Bennett's internet blog turned multimedia company Lyrical Lemonade has contributed significantly to the rise of many emerging artists. A Cole Bennett video is now something of a rubber stamp to take a hyped rapper seriously.
Bennett also directed the videos for singles Lucid Dreams, All Girls Are The Same and Robbery.
He would direct a total of seven music videos featuring Juice Wrld during his unfairly short career.
Juice Wrld's early internet collaborations helped let the world know he was someone to pay attention to.
Listeners grabbed onto his mix of early 2000s emo lyricism with trap beats, as Juice shared more songs rapping and singing in an artistic blend of autotune and mumbling.
The combined effect is to turn his voice into an instrument of its own to deliver the sometimes exaggerated, but never doubted confessions.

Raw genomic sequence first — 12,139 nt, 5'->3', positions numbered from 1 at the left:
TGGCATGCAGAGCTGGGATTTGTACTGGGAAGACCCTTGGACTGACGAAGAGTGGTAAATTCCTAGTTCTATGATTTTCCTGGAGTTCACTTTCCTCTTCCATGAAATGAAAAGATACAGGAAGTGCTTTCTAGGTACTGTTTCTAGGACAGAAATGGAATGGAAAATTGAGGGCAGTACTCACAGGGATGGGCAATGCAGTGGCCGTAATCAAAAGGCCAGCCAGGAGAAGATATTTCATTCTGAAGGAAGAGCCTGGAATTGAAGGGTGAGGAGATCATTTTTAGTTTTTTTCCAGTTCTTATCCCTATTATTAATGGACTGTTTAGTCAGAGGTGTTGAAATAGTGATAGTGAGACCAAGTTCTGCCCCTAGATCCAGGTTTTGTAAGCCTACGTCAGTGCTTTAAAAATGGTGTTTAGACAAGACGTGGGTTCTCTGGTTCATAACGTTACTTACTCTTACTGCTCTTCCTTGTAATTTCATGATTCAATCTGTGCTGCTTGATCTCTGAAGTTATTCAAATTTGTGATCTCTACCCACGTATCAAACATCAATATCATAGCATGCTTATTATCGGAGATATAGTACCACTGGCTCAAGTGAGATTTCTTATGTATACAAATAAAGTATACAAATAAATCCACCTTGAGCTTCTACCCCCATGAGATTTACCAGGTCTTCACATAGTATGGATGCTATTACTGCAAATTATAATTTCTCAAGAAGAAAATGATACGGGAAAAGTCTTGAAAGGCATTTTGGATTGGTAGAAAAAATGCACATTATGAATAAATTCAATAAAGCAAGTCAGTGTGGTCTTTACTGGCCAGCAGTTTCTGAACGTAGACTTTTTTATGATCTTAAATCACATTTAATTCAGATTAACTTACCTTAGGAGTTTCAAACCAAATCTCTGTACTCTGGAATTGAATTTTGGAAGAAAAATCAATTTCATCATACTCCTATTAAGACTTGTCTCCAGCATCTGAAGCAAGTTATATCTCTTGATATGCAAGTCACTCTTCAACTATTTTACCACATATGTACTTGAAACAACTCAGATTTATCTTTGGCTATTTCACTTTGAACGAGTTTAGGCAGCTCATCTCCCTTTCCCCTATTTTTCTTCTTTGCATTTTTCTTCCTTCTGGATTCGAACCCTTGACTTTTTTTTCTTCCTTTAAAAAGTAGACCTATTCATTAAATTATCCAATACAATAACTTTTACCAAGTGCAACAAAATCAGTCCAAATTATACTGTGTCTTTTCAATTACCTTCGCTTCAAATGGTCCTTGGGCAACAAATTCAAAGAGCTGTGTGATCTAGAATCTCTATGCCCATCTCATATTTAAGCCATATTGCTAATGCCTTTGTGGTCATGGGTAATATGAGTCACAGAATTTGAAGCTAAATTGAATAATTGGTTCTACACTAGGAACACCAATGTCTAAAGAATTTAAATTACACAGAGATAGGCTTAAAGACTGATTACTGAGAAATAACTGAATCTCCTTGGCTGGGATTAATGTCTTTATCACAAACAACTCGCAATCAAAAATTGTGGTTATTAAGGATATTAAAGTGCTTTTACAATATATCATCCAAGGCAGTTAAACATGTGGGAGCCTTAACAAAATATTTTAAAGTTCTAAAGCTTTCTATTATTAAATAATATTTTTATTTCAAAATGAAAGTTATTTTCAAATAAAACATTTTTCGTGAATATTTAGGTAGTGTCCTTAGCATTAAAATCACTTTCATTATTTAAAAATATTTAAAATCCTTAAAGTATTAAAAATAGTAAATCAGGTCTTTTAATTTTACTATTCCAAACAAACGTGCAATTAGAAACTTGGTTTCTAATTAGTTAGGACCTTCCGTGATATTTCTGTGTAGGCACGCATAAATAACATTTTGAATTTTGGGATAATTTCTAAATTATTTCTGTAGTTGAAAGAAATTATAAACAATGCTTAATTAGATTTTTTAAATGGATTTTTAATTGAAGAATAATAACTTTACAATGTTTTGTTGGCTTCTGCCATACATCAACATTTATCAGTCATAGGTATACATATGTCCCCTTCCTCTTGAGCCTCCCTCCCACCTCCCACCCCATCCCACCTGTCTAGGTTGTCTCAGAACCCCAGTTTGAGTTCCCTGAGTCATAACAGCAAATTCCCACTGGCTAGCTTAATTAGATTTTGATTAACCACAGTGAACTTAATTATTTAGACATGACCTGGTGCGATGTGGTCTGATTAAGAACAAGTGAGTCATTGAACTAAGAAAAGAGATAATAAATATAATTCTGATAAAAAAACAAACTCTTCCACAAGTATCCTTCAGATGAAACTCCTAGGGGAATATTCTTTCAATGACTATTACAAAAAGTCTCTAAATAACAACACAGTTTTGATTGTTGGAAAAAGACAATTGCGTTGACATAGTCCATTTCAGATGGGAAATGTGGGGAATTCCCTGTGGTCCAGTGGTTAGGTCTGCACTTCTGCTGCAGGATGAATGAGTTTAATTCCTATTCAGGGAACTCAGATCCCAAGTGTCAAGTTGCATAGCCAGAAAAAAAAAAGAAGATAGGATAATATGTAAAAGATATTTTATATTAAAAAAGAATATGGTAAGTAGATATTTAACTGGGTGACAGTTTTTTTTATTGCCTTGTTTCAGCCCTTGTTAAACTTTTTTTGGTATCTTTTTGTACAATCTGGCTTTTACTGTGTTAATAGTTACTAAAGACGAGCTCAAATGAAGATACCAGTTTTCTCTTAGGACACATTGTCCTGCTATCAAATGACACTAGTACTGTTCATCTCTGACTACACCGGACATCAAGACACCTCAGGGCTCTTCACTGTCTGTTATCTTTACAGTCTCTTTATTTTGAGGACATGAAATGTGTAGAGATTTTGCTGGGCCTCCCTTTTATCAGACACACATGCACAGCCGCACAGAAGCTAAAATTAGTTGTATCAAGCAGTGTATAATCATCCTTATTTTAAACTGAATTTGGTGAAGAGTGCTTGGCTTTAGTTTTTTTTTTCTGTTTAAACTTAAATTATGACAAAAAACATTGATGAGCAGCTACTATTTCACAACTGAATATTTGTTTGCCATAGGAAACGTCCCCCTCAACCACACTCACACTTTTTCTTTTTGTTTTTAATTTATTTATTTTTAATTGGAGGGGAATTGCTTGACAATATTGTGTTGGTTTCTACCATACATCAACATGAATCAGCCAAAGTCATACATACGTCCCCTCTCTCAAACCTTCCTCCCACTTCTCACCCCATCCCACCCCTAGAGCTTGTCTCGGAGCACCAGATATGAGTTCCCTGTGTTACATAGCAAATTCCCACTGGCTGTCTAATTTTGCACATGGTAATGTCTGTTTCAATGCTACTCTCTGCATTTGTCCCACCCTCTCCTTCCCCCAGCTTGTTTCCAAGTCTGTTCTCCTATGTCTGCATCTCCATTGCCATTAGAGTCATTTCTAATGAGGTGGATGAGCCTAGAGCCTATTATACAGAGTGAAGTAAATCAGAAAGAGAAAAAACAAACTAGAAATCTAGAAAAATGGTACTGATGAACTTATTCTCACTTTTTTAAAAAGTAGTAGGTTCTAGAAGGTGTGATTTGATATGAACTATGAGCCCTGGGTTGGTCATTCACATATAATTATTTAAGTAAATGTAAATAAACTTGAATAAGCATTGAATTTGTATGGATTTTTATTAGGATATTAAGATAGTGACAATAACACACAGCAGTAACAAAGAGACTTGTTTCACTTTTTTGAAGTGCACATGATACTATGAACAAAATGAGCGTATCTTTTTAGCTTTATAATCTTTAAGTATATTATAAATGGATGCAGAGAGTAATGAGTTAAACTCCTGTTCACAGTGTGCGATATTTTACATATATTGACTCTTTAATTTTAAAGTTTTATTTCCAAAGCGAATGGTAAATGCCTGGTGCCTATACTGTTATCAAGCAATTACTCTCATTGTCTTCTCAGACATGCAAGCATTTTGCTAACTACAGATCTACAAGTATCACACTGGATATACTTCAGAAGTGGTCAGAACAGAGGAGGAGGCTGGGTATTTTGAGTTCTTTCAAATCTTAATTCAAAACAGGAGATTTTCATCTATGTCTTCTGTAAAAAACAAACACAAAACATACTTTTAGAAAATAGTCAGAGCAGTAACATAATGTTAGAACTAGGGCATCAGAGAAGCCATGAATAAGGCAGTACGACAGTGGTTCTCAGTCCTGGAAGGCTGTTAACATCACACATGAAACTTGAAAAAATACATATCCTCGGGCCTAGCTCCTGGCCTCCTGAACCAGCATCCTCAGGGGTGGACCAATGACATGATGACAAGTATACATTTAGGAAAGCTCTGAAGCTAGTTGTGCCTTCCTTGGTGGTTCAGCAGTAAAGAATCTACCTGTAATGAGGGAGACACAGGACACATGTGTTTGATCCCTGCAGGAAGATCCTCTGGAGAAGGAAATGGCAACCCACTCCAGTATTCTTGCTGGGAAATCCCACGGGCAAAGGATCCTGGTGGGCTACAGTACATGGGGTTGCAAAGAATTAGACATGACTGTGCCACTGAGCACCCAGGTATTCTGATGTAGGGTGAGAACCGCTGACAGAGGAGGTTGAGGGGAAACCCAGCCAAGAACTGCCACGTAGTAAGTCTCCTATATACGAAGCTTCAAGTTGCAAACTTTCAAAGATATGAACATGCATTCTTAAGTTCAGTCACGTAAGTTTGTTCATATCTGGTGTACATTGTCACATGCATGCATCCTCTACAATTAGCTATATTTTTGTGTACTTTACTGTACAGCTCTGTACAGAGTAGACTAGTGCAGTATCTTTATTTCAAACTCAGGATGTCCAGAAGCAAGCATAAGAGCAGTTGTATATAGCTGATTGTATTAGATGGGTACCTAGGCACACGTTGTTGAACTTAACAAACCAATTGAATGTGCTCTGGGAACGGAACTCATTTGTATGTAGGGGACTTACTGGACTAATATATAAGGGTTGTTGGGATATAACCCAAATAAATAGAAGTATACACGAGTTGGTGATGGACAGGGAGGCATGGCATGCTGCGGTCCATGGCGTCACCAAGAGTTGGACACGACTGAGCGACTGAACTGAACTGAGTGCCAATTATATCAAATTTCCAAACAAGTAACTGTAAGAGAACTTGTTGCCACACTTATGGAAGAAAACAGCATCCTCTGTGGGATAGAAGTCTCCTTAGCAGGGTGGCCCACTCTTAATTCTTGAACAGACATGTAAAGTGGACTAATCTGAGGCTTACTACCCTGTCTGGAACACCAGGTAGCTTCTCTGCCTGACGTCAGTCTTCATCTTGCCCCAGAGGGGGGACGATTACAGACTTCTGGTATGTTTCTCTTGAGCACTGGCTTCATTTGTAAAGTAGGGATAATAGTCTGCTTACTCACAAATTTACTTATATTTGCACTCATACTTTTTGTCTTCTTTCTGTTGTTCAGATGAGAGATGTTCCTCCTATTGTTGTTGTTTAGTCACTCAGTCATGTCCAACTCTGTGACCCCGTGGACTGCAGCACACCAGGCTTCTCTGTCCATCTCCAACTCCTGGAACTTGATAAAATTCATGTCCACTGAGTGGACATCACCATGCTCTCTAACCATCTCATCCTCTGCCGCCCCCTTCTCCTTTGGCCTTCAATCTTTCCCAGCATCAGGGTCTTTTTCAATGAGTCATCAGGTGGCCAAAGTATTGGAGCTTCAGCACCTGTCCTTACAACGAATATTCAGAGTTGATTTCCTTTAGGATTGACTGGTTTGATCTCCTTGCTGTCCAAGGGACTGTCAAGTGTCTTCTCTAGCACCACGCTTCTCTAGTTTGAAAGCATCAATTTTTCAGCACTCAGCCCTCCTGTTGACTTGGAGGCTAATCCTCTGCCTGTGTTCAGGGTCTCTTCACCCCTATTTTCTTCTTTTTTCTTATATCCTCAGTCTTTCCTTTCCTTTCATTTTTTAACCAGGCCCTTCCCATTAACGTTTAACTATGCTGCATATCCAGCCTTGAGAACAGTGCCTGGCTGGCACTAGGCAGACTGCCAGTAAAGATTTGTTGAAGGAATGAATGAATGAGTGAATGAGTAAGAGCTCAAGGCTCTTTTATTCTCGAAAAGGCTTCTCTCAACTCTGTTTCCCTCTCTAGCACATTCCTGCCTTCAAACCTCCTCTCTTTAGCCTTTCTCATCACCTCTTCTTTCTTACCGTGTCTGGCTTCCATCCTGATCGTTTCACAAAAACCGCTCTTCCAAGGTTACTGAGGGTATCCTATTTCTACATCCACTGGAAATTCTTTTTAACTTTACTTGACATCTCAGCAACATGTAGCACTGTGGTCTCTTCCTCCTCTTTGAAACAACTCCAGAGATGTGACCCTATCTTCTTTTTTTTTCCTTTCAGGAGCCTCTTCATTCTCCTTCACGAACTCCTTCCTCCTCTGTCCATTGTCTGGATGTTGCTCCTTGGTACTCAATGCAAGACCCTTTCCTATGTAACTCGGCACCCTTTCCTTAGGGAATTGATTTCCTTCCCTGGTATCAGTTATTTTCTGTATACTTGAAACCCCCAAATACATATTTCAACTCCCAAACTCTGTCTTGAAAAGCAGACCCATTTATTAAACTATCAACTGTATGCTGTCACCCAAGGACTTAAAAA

The frequently freestyled lyrics and their often unflattering nature only added to their easy believability.
Juice Wrld's spin on the style, one previously popularised by artists like Future and Young Thug, would later lead to collaborations with the superstars, including an entire 16-song collaborative mixtape with Future in October 2018.
Wrld on Drugs was another big boost for Juice Wrld's career, letting him showcase his talents to a wider audience as he held his own alongside the more established Future on standout songs like Fine China, Red Bentley (feat. Young Thug), and Realer n Realer.
In March of this year, Juice Wrld release sophomore album Death Race For Life, debuting on the Billboard charts at number one after 165,000 sales in its first week.